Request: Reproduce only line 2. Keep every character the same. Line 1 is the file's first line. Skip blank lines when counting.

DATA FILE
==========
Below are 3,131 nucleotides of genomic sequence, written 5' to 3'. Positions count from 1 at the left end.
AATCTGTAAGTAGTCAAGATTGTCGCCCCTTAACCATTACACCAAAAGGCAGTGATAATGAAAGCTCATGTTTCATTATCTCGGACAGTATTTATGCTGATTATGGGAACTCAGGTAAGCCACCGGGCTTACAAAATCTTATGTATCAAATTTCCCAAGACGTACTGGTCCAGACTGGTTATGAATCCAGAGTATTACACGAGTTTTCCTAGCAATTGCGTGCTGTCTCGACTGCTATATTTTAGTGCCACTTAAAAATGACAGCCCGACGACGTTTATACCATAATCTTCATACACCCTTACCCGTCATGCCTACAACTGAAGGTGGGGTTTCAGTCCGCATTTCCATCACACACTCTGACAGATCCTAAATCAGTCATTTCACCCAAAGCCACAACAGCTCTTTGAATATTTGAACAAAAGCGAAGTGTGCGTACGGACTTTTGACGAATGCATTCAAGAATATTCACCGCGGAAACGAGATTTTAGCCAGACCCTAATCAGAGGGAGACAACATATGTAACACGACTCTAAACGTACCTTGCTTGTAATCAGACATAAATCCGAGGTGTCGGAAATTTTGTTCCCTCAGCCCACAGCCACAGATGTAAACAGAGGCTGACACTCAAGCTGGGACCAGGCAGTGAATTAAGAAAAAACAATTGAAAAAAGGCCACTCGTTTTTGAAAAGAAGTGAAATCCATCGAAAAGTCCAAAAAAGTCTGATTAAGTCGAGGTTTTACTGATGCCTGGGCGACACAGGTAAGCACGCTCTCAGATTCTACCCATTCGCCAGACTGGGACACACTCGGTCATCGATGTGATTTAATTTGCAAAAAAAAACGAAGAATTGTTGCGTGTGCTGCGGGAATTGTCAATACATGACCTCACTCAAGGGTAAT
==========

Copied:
AATCTGTAAGTAGTCAAGATTGTCGCCCCTTAACCATTACACCAAAAGGCAGTGATAATGAAAGCTCATGTTTCATTATCTCGGACAGTATTTATGCTGATTATGGGAACTCAGGTAAGCCACCGGGCTTACAAAATCTTATGTATCAAATTTCCCAAGACGTACTGGTCCAGACTGGTTATGAATCCAGAGTATTACACGAGTTTTCCTAGCAATTGCGTGCTGTCTCGACTGCTATATTTTAGTGCCACTTAAAAATGACAGCCCGACGACGTTTATACCATAATCTTCATACACCCTTACCCGTCATGCCTACAACTGAAGGTGGGGTTTCAGTCCGCATTTCCATCACACACTCTGACAGATCCTAAATCAGTCATTTCACCCAAAGCCACAACAGCTCTTTGAATATTTGAACAAAAGCGAAGTGTGCGTACGGACTTTTGACGAATGCATTCAAGAATATTCACCGCGGAAACGAGATTTTAGCCAGACCCTAATCAGAGGGAGACAACATATGTAACACGACTCTAAACGTACCTTGCTTGTAATCAGACATAAATCCGAGGTGTCGGAAATTTTGTTCCCTCAGCCCACAGCCACAGATGTAAACAGAGGCTGACACTCAAGCTGGGACCAGGCAGTGAATTAAGAAAAAACAATTGAAAAAAGGCCACTCGTTTTTGAAAAGAAGTGAAATCCATCGAAAAGTCCAAAAAAGTCTGATTAAGTCGAGGTTTTACTGATGCCTGGGCGACACAGGTAAGCACGCTCTCAGATTCTACCCATTCGCCAGACTGGGACACACTCGGTCATCGATGTGATTTAATTTGCAAAAAAAAACGAAGAATTGTTGCGTGTGCTGCGGGAATTGTCAATACATGACCTCACTCAAGGGTAAT